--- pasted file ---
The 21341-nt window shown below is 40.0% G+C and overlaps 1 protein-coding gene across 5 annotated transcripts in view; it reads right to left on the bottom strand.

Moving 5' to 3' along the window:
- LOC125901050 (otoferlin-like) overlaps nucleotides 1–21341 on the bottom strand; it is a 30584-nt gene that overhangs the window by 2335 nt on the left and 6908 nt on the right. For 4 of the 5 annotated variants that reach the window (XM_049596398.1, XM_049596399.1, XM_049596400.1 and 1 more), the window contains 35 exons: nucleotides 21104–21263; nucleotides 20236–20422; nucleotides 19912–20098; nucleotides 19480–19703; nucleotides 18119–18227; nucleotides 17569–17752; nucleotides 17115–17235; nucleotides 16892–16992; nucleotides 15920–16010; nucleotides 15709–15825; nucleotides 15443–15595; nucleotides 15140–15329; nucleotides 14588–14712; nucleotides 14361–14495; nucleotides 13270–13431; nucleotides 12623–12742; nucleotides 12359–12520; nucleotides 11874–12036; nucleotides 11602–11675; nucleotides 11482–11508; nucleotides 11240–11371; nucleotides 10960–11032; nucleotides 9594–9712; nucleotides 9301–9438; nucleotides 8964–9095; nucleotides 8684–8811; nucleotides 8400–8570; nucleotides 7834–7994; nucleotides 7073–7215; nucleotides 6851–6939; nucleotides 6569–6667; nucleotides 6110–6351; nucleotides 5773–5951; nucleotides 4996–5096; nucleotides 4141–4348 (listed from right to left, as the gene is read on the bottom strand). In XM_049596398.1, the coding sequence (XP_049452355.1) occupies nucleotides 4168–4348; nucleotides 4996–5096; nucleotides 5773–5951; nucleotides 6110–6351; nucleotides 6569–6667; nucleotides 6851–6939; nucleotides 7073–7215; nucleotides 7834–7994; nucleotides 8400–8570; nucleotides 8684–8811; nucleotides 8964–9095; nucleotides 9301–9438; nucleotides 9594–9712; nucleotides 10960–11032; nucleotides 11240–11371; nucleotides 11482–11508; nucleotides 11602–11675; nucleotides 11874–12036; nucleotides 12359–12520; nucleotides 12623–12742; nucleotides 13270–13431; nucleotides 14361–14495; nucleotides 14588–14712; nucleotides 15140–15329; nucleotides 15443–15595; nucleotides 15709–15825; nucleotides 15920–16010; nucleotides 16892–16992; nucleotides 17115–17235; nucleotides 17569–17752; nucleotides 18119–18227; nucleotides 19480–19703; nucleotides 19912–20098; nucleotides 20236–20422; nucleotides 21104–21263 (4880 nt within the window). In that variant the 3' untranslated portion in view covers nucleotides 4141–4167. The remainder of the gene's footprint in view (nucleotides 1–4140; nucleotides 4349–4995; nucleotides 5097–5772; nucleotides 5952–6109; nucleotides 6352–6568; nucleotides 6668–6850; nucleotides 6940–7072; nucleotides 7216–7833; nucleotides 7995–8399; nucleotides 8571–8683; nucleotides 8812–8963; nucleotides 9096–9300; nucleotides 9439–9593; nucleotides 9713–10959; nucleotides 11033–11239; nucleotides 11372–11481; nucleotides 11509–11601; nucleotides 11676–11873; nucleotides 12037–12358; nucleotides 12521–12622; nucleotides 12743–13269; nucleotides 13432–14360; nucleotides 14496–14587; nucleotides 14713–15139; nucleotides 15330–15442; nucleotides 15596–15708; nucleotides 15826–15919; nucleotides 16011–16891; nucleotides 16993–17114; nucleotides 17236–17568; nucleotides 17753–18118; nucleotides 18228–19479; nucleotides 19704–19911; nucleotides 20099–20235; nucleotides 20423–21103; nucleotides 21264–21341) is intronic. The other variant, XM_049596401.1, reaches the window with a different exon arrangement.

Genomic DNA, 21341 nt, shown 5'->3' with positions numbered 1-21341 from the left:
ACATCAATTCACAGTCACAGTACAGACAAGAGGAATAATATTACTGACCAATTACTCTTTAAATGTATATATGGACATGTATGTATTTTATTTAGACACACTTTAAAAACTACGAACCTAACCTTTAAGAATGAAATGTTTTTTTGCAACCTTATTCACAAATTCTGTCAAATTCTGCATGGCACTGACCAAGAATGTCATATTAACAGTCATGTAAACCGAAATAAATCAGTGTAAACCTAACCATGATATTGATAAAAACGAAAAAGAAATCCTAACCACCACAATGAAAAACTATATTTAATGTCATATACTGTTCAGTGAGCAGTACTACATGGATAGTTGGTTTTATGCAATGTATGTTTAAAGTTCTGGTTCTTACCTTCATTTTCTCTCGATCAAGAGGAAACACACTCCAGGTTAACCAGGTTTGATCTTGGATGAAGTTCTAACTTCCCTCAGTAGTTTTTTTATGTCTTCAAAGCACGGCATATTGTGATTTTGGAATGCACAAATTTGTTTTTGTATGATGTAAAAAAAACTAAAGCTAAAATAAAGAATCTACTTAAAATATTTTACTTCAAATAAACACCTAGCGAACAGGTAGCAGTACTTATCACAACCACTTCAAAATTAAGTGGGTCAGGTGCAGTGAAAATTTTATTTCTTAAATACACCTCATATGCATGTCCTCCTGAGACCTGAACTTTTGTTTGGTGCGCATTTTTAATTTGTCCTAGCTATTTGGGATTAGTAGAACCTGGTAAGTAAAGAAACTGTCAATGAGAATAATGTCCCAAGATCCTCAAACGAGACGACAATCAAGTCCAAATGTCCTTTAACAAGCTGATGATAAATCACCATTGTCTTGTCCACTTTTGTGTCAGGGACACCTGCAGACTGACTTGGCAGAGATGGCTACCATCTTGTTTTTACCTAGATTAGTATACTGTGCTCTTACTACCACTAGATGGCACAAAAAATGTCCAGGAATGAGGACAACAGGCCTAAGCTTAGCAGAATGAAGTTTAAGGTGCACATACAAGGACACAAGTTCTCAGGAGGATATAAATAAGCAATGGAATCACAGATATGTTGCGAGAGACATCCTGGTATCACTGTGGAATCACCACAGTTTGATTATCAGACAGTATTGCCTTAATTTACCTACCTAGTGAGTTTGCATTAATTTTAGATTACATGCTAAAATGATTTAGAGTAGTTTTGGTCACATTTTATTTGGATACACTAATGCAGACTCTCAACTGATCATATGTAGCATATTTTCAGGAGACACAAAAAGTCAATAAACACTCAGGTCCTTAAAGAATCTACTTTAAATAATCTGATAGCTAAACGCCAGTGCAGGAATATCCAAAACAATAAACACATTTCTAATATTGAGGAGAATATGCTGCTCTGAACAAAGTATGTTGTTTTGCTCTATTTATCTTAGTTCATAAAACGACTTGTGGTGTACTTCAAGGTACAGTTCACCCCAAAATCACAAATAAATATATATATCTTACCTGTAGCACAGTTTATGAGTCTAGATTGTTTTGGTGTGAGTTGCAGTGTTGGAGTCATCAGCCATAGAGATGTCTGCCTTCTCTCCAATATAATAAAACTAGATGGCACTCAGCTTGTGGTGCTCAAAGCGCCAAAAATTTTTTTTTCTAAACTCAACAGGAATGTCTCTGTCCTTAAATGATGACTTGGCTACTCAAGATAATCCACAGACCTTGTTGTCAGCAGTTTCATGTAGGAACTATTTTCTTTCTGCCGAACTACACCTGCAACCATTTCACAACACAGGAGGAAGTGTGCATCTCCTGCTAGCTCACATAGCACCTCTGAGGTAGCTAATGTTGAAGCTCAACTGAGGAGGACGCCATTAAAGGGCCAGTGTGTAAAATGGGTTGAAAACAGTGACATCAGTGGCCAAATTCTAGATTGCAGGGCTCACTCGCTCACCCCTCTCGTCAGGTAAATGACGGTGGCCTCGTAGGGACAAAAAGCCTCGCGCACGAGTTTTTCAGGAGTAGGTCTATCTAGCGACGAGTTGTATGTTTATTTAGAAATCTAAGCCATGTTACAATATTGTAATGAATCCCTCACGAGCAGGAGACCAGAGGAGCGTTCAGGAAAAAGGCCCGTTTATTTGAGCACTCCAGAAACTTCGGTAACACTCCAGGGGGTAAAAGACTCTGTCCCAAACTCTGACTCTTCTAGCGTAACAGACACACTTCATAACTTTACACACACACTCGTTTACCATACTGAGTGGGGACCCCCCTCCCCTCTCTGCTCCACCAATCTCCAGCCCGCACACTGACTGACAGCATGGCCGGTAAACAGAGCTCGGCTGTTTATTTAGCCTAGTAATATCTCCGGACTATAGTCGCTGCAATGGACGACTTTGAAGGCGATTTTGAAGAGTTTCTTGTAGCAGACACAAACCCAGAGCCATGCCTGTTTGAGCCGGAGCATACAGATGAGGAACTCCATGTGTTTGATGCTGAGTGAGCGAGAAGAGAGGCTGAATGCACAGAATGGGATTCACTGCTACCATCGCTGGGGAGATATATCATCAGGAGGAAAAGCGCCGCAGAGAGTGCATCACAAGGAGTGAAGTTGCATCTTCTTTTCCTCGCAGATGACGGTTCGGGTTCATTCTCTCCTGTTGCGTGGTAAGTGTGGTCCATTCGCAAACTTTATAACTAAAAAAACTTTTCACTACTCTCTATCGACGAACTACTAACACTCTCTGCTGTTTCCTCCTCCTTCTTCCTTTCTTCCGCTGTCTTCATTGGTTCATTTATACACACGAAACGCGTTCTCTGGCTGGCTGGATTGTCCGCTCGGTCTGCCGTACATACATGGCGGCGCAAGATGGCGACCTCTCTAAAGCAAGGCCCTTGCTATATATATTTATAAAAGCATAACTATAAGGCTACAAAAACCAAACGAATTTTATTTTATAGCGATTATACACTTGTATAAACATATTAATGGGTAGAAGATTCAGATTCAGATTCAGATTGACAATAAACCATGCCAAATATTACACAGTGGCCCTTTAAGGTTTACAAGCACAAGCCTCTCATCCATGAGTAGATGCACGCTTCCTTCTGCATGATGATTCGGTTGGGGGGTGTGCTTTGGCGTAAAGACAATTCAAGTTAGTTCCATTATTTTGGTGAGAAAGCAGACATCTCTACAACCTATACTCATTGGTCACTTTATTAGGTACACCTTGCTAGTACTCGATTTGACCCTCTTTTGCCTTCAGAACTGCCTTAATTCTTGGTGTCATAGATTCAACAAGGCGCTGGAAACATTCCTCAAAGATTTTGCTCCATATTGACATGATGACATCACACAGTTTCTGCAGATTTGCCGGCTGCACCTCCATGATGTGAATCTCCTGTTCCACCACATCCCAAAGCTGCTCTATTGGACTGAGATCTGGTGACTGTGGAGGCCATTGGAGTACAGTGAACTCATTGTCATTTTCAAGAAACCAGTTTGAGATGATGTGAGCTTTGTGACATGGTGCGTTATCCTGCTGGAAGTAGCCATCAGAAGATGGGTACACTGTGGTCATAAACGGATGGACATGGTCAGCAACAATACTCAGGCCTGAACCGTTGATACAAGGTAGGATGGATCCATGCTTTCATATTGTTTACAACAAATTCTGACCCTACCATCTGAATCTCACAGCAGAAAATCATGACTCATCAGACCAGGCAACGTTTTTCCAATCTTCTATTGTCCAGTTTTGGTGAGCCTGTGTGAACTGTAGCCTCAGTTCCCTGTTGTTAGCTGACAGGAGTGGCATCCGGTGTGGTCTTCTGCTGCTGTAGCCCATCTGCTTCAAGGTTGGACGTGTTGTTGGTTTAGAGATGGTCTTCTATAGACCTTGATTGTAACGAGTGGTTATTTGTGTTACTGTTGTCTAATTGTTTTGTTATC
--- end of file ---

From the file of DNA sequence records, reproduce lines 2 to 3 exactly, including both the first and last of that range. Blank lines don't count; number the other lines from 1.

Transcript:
Moving 5' to 3' along the window:
- LOC125901050 (otoferlin-like) overlaps nucleotides 1–21341 on the bottom strand; it is a 30584-nt gene that overhangs the window by 2335 nt on the left and 6908 nt on the right. For 4 of the 5 annotated variants that reach the window (XM_049596398.1, XM_049596399.1, XM_049596400.1 and 1 more), the window contains 35 exons: nucleotides 21104–21263; nucleotides 20236–20422; nucleotides 19912–20098; nucleotides 19480–19703; nucleotides 18119–18227; nucleotides 17569–17752; nucleotides 17115–17235; nucleotides 16892–16992; nucleotides 15920–16010; nucleotides 15709–15825; nucleotides 15443–15595; nucleotides 15140–15329; nucleotides 14588–14712; nucleotides 14361–14495; nucleotides 13270–13431; nucleotides 12623–12742; nucleotides 12359–12520; nucleotides 11874–12036; nucleotides 11602–11675; nucleotides 11482–11508; nucleotides 11240–11371; nucleotides 10960–11032; nucleotides 9594–9712; nucleotides 9301–9438; nucleotides 8964–9095; nucleotides 8684–8811; nucleotides 8400–8570; nucleotides 7834–7994; nucleotides 7073–7215; nucleotides 6851–6939; nucleotides 6569–6667; nucleotides 6110–6351; nucleotides 5773–5951; nucleotides 4996–5096; nucleotides 4141–4348 (listed from right to left, as the gene is read on the bottom strand). In XM_049596398.1, the coding sequence (XP_049452355.1) occupies nucleotides 4168–4348; nucleotides 4996–5096; nucleotides 5773–5951; nucleotides 6110–6351; nucleotides 6569–6667; nucleotides 6851–6939; nucleotides 7073–7215; nucleotides 7834–7994; nucleotides 8400–8570; nucleotides 8684–8811; nucleotides 8964–9095; nucleotides 9301–9438; nucleotides 9594–9712; nucleotides 10960–11032; nucleotides 11240–11371; nucleotides 11482–11508; nucleotides 11602–11675; nucleotides 11874–12036; nucleotides 12359–12520; nucleotides 12623–12742; nucleotides 13270–13431; nucleotides 14361–14495; nucleotides 14588–14712; nucleotides 15140–15329; nucleotides 15443–15595; nucleotides 15709–15825; nucleotides 15920–16010; nucleotides 16892–16992; nucleotides 17115–17235; nucleotides 17569–17752; nucleotides 18119–18227; nucleotides 19480–19703; nucleotides 19912–20098; nucleotides 20236–20422; nucleotides 21104–21263 (4880 nt within the window). In that variant the 3' untranslated portion in view covers nucleotides 4141–4167. The remainder of the gene's footprint in view (nucleotides 1–4140; nucleotides 4349–4995; nucleotides 5097–5772; nucleotides 5952–6109; nucleotides 6352–6568; nucleotides 6668–6850; nucleotides 6940–7072; nucleotides 7216–7833; nucleotides 7995–8399; nucleotides 8571–8683; nucleotides 8812–8963; nucleotides 9096–9300; nucleotides 9439–9593; nucleotides 9713–10959; nucleotides 11033–11239; nucleotides 11372–11481; nucleotides 11509–11601; nucleotides 11676–11873; nucleotides 12037–12358; nucleotides 12521–12622; nucleotides 12743–13269; nucleotides 13432–14360; nucleotides 14496–14587; nucleotides 14713–15139; nucleotides 15330–15442; nucleotides 15596–15708; nucleotides 15826–15919; nucleotides 16011–16891; nucleotides 16993–17114; nucleotides 17236–17568; nucleotides 17753–18118; nucleotides 18228–19479; nucleotides 19704–19911; nucleotides 20099–20235; nucleotides 20423–21103; nucleotides 21264–21341) is intronic. The other variant, XM_049596401.1, reaches the window with a different exon arrangement.